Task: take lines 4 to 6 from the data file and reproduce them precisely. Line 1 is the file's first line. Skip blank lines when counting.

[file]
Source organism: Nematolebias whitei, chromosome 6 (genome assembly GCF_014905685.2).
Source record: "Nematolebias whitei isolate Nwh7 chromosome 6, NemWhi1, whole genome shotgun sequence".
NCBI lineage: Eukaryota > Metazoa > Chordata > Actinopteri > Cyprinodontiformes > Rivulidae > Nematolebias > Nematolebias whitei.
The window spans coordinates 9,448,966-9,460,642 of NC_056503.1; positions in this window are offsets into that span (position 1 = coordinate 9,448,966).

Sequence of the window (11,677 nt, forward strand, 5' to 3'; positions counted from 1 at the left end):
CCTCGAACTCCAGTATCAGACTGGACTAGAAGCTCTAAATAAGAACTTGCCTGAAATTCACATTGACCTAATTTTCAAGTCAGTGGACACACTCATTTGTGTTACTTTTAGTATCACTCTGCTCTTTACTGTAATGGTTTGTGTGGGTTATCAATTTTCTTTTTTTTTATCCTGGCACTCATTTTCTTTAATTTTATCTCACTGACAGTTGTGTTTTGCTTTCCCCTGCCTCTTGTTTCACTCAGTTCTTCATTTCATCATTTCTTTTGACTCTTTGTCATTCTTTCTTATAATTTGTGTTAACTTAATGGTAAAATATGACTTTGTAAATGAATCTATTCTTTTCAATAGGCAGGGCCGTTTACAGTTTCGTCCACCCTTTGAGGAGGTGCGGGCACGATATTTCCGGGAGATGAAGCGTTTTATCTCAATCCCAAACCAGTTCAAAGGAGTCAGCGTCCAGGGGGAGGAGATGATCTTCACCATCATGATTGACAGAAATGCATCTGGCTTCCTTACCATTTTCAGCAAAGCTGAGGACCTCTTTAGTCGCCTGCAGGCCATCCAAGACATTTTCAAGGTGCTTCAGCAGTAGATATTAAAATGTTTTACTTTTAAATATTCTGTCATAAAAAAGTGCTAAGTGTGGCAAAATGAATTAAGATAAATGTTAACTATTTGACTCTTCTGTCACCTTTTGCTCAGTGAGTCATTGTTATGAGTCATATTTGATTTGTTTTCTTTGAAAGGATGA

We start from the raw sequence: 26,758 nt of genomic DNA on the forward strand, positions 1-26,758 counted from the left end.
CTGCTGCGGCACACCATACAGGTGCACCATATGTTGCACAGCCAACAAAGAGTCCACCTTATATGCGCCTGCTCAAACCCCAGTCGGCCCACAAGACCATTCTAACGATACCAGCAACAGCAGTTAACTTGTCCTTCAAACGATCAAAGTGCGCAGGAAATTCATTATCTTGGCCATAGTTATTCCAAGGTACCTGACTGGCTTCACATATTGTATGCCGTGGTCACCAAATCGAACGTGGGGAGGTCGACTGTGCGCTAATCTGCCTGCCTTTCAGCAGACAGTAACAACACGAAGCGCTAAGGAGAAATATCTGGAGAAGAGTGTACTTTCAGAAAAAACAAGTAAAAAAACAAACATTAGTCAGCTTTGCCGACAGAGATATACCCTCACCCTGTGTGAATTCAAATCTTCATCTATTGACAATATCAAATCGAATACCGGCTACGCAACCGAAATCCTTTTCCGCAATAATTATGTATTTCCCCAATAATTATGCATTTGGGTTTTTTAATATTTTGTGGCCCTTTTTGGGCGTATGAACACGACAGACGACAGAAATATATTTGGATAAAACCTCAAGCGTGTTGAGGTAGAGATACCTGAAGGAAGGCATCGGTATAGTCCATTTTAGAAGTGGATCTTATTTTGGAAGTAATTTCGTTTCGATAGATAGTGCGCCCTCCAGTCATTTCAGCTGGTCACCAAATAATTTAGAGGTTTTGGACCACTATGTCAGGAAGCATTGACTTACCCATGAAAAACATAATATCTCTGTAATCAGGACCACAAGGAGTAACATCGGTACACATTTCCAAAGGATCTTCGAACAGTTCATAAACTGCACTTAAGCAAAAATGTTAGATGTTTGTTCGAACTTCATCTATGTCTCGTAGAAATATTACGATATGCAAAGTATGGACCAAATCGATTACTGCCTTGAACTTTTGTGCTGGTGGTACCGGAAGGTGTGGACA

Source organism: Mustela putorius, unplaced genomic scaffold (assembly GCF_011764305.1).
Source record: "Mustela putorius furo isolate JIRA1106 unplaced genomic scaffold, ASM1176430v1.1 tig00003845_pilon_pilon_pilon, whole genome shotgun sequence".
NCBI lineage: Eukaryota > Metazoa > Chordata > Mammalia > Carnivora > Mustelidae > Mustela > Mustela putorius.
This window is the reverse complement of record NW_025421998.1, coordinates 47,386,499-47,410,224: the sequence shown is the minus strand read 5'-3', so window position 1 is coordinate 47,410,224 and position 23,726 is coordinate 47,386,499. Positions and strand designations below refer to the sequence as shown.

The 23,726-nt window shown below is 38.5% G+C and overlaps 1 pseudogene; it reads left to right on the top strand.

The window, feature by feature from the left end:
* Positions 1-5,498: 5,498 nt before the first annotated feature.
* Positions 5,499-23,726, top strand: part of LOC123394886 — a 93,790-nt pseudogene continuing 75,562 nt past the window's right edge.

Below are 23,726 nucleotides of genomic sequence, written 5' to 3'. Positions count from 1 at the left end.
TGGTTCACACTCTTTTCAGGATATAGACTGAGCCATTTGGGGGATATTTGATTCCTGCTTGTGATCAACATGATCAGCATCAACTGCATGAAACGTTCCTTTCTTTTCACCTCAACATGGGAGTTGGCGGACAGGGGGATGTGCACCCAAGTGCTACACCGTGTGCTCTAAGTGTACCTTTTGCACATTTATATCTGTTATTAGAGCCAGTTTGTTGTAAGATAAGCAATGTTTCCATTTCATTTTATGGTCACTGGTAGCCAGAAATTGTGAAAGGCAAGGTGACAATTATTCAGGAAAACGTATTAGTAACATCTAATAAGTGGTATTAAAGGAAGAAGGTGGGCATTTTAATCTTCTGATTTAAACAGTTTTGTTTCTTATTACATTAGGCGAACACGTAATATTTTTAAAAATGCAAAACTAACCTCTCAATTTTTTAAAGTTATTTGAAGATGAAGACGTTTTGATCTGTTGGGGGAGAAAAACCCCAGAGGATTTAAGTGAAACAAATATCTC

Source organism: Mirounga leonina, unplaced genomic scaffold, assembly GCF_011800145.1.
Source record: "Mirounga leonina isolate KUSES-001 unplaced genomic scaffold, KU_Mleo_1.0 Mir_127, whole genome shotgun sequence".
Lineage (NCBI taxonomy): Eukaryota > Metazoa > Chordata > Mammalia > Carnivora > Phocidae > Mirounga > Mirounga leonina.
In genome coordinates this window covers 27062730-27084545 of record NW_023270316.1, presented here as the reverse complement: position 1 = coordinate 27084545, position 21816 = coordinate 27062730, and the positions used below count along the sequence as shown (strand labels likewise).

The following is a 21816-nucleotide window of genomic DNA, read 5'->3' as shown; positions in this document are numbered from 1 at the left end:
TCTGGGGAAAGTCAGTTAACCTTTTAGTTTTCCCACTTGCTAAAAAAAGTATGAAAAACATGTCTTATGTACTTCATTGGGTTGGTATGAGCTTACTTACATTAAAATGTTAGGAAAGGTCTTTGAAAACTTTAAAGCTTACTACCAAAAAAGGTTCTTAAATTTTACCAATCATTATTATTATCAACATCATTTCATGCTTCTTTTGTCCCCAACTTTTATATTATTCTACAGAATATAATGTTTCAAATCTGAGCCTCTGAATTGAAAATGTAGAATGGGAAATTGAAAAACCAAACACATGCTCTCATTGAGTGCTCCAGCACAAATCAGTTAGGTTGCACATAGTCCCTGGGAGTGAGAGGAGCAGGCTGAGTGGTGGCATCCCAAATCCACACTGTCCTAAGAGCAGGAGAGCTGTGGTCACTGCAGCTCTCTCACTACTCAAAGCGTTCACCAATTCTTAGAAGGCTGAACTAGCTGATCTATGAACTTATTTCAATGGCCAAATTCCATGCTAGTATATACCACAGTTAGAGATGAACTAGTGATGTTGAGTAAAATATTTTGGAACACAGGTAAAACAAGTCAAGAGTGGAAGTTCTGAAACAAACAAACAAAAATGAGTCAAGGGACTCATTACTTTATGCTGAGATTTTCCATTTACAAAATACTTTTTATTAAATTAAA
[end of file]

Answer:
The window spans coordinates 9,448,966-9,460,642 of NC_056503.1; positions in this window are offsets into that span (position 1 = coordinate 9,448,966).

Sequence of the window (11,677 nt, forward strand, 5' to 3'; positions counted from 1 at the left end):
CCTCGAACTCCAGTATCAGACTGGACTAGAAGCTCTAAATAAGAACTTGCCTGAAATTCACATTGACCTAATTTTCAAGTCAGTGGACACACTCATTTGTGTTACTTTTAGTATCACTCTGCTCTTTACTGTAATGGTTTGTGTGGGTTATCAATTTTCTTTTTTTTTATCCTGGCACTCATTTTCTTTAATTTTATCTCACTGACAGTTGTGTTTTGCTTTCCCCTGCCTCTTGTTTCACTCAGTTCTTCATTTCATCATTTCTTTTGACTCTTTGTCATTCTTTCTTATAATTTGTGTTAACTTAATGGTAAAATATGACTTTGTAAATGAATCTATTCTTTTCAATAGGCAGGGCCGTTTACAGTTTCGTCCACCCTTTGAGGAGGTGCGGGCACGATATTTCCGGGAGATGAAGCGTTTTATCTCAATCCCAAACCAGTTCAAAGGAGTCAGCGTCCAGGGGGAGGAGATGATCTTCACCATCATGATTGACAGAAATGCATCTGGCTTCCTTACCATTTTCAGCAAAGCTGAGGACCTCTTTAGTCGCCTGCAGGCCATCCAAGACATTTTCAAGGTGCTTCAGCAGTAGATATTAAAATGTTTTACTTTTAAATATTCTGTCATAAAAAAGTGCTAAGTGTGGCAAAATGAATTAAGATAAATGTTAACTATTTGACTCTTCTGTCACCTTTTGCTCAGTGAGTCATTGTTATGAGTCATATTTGATTTGTTTTCTTTGAAAGGATGA